Why are punters unconvinced by the “Brown Bounce”?

Why are punters unconvinced by the “Brown Bounce”?

PB Balance of Money Index: CON majority 20 seats

With possibly a YouGov and a ComRes survey still outstanding before we can draw the curtain on the 2008 polling season the apparent set-backs for the Tories are leaving spread betting punters relatively unmoved.

The above table shows the overnight levels from which the PB Balance of Money Index is worked out – and as can be seen the mid-point spread on the Tories is at 335 seats – or ten more than is required for an majority. The betting spreads themselves are adjusted by the two bookmakers in response to the money that’s going on buying or selling the seats of the main parties.

    So those who are risking in many case quite a lot of money remain to be convinced that the position for Labour is as rosy as the polls, and more particularly the current media narrative, seems to be suggesting. If Gord did gamble on a February election then those who are backing up their forecasts with hard cash think Cameron would end up with a majority

And before you say – “aren’t the gamblers all Tories anyway” – just check out this post published here just after the polls opened on May 5th 2005 – general election day. Then the mid-point for Tory seats was 185 – or thirteen fewer than the actual number of seats won. Last time it was Labour backers who caught a cold.

The market position changes all the time and I attempt to supplement my pension by buying both Labour and Tories seats at different times according to what I think will happen in the polls and to spread prices. Risky? Yes but I’ve done pretty well in 2008.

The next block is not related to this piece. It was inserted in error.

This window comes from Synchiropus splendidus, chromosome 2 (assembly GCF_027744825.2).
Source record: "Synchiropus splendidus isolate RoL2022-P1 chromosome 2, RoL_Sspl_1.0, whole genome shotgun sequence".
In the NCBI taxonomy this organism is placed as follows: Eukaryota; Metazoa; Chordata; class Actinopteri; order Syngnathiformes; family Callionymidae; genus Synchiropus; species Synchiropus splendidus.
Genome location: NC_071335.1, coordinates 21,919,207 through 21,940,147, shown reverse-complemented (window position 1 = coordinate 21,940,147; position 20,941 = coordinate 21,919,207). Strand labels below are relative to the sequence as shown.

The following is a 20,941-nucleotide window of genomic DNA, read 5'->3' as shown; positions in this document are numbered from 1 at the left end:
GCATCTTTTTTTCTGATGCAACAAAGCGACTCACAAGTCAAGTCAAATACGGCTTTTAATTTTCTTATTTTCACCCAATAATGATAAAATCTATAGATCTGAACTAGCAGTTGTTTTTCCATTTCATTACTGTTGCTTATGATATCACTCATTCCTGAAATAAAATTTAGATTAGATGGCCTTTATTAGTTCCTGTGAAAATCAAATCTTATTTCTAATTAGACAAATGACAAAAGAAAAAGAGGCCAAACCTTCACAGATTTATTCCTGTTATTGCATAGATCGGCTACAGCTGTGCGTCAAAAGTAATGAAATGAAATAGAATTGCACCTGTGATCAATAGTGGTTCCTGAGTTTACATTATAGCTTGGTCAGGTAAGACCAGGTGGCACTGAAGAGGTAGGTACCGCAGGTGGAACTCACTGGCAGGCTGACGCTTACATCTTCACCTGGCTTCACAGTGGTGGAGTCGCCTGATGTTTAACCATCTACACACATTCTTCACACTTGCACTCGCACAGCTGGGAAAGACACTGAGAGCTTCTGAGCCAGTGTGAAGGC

Spread-betting for novices: My current view is that the market is over-extended to the Tories and earlier in the month I SOLD the Cameron’s party at the 342 level at £30 a seat. So if Cameron’s party ends up with 300 I make 342 (the contract amount) minus 300 (the actual) multiplied by the stake level. This equals £1260

If, however, there is a Tory landslide and they end up with 375 seats I lose the difference between my contract level and the actual. In this case 33 multiplied by the stake level – £990.

The principle here is that the more you are right the more you win and the more you are wrong the more you lose. But what makes this really interesting is that I don’t have to wait until election day. I can close my bets down at the prevailing price at any time and the transaction is ended.

Many punters are, like me, betting not on what they think the election result will be but on how they think others punters will see the betting in the short-term.

Mike Smithson

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